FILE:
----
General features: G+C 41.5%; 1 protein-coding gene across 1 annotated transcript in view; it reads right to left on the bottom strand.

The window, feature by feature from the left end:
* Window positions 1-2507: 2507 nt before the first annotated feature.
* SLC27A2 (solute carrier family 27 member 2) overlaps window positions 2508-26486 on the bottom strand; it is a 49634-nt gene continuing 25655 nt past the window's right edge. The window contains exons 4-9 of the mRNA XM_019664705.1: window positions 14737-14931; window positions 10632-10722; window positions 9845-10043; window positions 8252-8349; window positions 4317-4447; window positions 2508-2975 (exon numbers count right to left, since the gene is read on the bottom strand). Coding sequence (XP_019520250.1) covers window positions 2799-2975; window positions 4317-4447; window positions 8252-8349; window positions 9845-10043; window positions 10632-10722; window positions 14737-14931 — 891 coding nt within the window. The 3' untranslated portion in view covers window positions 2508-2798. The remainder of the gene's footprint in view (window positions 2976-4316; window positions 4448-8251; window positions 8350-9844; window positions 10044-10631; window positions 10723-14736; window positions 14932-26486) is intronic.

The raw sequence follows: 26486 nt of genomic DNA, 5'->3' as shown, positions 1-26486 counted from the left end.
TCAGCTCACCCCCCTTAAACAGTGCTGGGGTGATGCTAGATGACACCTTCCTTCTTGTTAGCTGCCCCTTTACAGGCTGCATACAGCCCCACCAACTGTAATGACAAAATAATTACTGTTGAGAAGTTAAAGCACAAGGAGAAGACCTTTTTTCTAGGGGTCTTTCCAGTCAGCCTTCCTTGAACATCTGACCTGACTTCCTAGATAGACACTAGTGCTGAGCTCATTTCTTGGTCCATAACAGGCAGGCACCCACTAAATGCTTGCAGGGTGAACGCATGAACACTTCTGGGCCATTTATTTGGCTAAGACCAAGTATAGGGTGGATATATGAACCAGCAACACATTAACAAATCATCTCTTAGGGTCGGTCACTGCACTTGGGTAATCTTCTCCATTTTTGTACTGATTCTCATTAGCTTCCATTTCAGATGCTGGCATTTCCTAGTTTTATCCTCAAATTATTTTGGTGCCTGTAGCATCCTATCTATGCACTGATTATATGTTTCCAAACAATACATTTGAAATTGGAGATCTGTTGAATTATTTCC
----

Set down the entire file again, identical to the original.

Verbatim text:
General features: G+C 41.5%; 1 protein-coding gene across 1 annotated transcript in view; it reads right to left on the bottom strand.

The window, feature by feature from the left end:
* Window positions 1-2507: 2507 nt before the first annotated feature.
* SLC27A2 (solute carrier family 27 member 2) overlaps window positions 2508-26486 on the bottom strand; it is a 49634-nt gene continuing 25655 nt past the window's right edge. The window contains exons 4-9 of the mRNA XM_019664705.1: window positions 14737-14931; window positions 10632-10722; window positions 9845-10043; window positions 8252-8349; window positions 4317-4447; window positions 2508-2975 (exon numbers count right to left, since the gene is read on the bottom strand). Coding sequence (XP_019520250.1) covers window positions 2799-2975; window positions 4317-4447; window positions 8252-8349; window positions 9845-10043; window positions 10632-10722; window positions 14737-14931 — 891 coding nt within the window. The 3' untranslated portion in view covers window positions 2508-2798. The remainder of the gene's footprint in view (window positions 2976-4316; window positions 4448-8251; window positions 8350-9844; window positions 10044-10631; window positions 10723-14736; window positions 14932-26486) is intronic.

The raw sequence follows: 26486 nt of genomic DNA, 5'->3' as shown, positions 1-26486 counted from the left end.
TCAGCTCACCCCCCTTAAACAGTGCTGGGGTGATGCTAGATGACACCTTCCTTCTTGTTAGCTGCCCCTTTACAGGCTGCATACAGCCCCACCAACTGTAATGACAAAATAATTACTGTTGAGAAGTTAAAGCACAAGGAGAAGACCTTTTTTCTAGGGGTCTTTCCAGTCAGCCTTCCTTGAACATCTGACCTGACTTCCTAGATAGACACTAGTGCTGAGCTCATTTCTTGGTCCATAACAGGCAGGCACCCACTAAATGCTTGCAGGGTGAACGCATGAACACTTCTGGGCCATTTATTTGGCTAAGACCAAGTATAGGGTGGATATATGAACCAGCAACACATTAACAAATCATCTCTTAGGGTCGGTCACTGCACTTGGGTAATCTTCTCCATTTTTGTACTGATTCTCATTAGCTTCCATTTCAGATGCTGGCATTTCCTAGTTTTATCCTCAAATTATTTTGGTGCCTGTAGCATCCTATCTATGCACTGATTATATGTTTCCAAACAATACATTTGAAATTGGAGATCTGTTGAATTATTTCC